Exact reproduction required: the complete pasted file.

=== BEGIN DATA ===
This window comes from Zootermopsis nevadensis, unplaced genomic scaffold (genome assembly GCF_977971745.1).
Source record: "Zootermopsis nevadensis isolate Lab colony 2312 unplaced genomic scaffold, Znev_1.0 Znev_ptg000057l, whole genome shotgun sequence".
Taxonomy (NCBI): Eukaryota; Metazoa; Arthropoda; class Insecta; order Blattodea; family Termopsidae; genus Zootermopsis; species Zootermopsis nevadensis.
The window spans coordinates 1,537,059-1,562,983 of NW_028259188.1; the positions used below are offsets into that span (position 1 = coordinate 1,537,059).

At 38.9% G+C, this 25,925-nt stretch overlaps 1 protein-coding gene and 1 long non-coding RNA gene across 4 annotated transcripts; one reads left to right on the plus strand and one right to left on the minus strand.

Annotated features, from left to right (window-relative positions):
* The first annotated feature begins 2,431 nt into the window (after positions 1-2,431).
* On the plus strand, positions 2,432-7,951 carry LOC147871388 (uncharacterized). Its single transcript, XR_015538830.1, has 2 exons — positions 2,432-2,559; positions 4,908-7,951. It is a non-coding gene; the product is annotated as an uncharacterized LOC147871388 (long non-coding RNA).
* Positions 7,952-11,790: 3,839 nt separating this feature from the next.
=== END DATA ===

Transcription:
This window comes from Zootermopsis nevadensis, unplaced genomic scaffold (genome assembly GCF_977971745.1).
Source record: "Zootermopsis nevadensis isolate Lab colony 2312 unplaced genomic scaffold, Znev_1.0 Znev_ptg000057l, whole genome shotgun sequence".
Taxonomy (NCBI): Eukaryota; Metazoa; Arthropoda; class Insecta; order Blattodea; family Termopsidae; genus Zootermopsis; species Zootermopsis nevadensis.
The window spans coordinates 1,537,059-1,562,983 of NW_028259188.1; the positions used below are offsets into that span (position 1 = coordinate 1,537,059).

At 38.9% G+C, this 25,925-nt stretch overlaps 1 protein-coding gene and 1 long non-coding RNA gene across 4 annotated transcripts; one reads left to right on the plus strand and one right to left on the minus strand.

Annotated features, from left to right (window-relative positions):
* The first annotated feature begins 2,431 nt into the window (after positions 1-2,431).
* On the plus strand, positions 2,432-7,951 carry LOC147871388 (uncharacterized). Its single transcript, XR_015538830.1, has 2 exons — positions 2,432-2,559; positions 4,908-7,951. It is a non-coding gene; the product is annotated as an uncharacterized LOC147871388 (long non-coding RNA).
* Positions 7,952-11,790: 3,839 nt separating this feature from the next.